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What to Do When Someone Is Having a Seizure

seizure-mall-outside-walkingby John Torres, M.D.

QUESTION: I saw someone at the mall having a seizure, and I didn’t know what to do, so I just stood there. How could I have helped?

ANSWER: When you witness a seizure, trying to figure out how to help can get a little scary. But there are plenty of things you can do.

Up to 10 percent of Americans will have a seizure at some time or another. Granted, there are many types of seizures, including those that manifest as a loss of consciousness instead of convulsions. Nonetheless, chances are pretty good that you’ll witness a convulsing kind at some point. Here are four steps to dealing with this situation effectively.newsletter-graphic

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  1. Stay calm. This is your main task. It’s not as easy as it might sound, but staying calm makes assessing the situation and taking appropriate action much easier.
  2. Protect the person having the seizure. Don’t try to restrain him or stop him from seizing. That doesn’t work, and you might end up getting hurt yourself. Instead, concentrate on clearing the area near the person so he won’t injure his arms or legs as he’s moving about. And try to protect his head as best you can. Using a folded jacket, soft blanket or pillow to support the head can help keep it from banging off the floor or a nearby wall. If you can (again, not fighting the person), turn him on his side in case he vomits so he doesn’t inhale the contents.
  3. Gather information. Although it’s tough to think of during all this, try to time how long this seizure lasts. Also, look for a medical identification bracelet, or ask people who know this person if he’s had a seizure before. If you haven't determined that he has, or if the seizure lasts over five minutes, call 911.
  4. After the seizure ends, stay at the person’s side, calmly reminding him that everything is OK. And feel good about yourself and how you were able to help out.
Contrary to popular advice, don’t try to shove anything into the person’s mouth. He won’t swallow his tongue, and since a seizing person's jaw is usually clenched, all you’ll end up doing is damaging his teeth.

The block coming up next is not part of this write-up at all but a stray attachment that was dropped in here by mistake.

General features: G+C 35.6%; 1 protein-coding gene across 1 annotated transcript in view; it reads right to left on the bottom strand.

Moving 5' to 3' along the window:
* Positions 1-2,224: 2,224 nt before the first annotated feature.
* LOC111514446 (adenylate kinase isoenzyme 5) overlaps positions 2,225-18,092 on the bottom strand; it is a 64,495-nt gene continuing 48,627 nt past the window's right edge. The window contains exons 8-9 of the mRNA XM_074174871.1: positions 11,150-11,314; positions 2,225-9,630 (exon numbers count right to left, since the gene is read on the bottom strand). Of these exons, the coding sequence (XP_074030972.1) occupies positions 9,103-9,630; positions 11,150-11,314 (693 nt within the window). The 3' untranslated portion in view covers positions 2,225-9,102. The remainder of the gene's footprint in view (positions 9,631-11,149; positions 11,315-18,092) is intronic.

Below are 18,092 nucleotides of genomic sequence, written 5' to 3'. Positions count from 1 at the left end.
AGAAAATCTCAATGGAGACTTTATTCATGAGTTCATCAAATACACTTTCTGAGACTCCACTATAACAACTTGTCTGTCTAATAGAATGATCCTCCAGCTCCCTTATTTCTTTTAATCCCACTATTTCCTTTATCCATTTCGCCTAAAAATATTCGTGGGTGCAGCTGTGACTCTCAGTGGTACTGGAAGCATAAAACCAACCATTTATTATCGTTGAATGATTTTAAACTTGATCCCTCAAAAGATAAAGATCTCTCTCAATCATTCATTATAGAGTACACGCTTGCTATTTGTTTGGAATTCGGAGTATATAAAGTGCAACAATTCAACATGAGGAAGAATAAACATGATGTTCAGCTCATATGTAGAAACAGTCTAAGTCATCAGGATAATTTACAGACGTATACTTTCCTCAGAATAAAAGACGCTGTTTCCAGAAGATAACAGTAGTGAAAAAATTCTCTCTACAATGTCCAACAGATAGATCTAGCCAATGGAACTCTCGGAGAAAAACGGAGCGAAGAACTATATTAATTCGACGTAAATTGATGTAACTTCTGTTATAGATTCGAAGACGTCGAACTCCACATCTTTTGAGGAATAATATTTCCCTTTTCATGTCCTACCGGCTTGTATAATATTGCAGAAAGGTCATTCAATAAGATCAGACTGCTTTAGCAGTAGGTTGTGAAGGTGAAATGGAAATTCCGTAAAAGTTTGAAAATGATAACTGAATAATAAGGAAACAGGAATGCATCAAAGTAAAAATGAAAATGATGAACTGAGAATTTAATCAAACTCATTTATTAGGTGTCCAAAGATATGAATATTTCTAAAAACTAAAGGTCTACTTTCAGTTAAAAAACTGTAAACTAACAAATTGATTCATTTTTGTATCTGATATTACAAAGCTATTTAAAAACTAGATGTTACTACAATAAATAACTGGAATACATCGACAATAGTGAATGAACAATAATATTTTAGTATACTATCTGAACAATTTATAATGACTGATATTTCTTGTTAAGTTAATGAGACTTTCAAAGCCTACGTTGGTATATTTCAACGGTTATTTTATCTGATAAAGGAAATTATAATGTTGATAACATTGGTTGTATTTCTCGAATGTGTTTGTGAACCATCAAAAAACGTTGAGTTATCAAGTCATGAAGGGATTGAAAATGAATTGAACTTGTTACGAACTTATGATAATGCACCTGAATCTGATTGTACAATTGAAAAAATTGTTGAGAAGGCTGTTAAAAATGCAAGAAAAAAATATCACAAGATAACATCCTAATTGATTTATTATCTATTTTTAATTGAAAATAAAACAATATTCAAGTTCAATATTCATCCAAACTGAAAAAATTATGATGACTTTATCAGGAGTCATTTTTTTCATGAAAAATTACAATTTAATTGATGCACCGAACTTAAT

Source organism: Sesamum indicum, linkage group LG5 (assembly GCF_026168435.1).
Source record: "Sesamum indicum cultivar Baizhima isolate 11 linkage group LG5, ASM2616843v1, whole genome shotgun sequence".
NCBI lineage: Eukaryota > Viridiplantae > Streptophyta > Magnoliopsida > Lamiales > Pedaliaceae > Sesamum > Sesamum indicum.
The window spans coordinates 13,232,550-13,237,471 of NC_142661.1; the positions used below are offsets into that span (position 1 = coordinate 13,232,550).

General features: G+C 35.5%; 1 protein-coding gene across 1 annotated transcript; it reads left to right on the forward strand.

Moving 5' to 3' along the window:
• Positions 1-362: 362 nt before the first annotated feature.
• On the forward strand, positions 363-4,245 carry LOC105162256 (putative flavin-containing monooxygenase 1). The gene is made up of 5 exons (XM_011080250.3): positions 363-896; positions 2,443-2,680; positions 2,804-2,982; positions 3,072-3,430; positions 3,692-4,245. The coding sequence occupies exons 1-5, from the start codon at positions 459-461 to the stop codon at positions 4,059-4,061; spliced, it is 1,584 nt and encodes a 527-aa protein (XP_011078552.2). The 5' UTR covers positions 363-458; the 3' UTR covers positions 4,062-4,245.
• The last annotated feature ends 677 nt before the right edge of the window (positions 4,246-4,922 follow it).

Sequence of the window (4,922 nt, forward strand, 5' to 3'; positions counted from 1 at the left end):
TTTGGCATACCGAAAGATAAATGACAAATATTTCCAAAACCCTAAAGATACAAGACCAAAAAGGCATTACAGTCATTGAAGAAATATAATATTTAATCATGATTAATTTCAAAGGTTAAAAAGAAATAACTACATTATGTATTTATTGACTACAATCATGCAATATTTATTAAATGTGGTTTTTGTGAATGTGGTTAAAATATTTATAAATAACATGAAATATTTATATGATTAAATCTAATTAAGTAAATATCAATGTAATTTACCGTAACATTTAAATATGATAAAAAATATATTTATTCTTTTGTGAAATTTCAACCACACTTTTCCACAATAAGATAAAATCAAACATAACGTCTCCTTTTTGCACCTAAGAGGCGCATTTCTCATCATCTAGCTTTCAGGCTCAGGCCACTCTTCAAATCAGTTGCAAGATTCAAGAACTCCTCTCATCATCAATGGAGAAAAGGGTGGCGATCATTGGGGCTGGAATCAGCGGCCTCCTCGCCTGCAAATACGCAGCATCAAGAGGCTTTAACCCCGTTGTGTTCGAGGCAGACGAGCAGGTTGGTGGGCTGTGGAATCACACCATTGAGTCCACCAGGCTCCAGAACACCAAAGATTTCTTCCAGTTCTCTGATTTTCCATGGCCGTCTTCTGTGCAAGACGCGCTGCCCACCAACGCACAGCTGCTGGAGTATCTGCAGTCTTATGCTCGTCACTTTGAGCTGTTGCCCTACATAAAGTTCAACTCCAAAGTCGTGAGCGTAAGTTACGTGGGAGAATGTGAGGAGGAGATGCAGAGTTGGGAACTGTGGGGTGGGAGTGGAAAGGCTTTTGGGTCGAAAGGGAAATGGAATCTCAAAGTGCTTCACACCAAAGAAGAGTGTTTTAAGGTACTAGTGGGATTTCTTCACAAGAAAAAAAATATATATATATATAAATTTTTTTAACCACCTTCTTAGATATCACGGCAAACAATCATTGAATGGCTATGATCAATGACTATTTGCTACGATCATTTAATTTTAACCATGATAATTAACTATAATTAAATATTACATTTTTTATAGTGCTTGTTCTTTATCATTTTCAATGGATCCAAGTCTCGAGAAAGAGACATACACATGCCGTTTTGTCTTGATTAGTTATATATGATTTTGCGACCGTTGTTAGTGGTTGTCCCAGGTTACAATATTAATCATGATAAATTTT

Board-certified in emergency medicine, JOHN TORRES, M.D., is an attending physician at Sky Ridge Medical Center in Lone Tree, Colo., and medical anchor for KDVR-TV (Fox), in Denver Colo.

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Last updated and/or approved: March 2012.
Original article appeared in May/June 2008 former print magazine. Bio current as of that issue. This general health-care information is not meant as individual advice. Please see our disclaimer.

Comments (2)add comment
written by James Hubbard, M.D., M.P.H. , April 16, 2012

So true, and thanks for the reminder. Just remove any objects that might hurt the person while they are having a seizure. Let the seizure play out. The only reason to get involve is, if after the seizure, the person is unresponsive, lying on his/her back, and seem to be have a great deal of difficulty breathing. If that's the case, slowly and gently turn them on their side.
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written by Sarah , April 09, 2012

Can I reiterate one of the points, namely:
Do NOT put anything in the person’s mouth or try to stop the seizing.

I was epileptic and it is amazing how many people think that you are supposed to grab hold of the person's tongue to stop them from swallowing it. PLEASE DON'T

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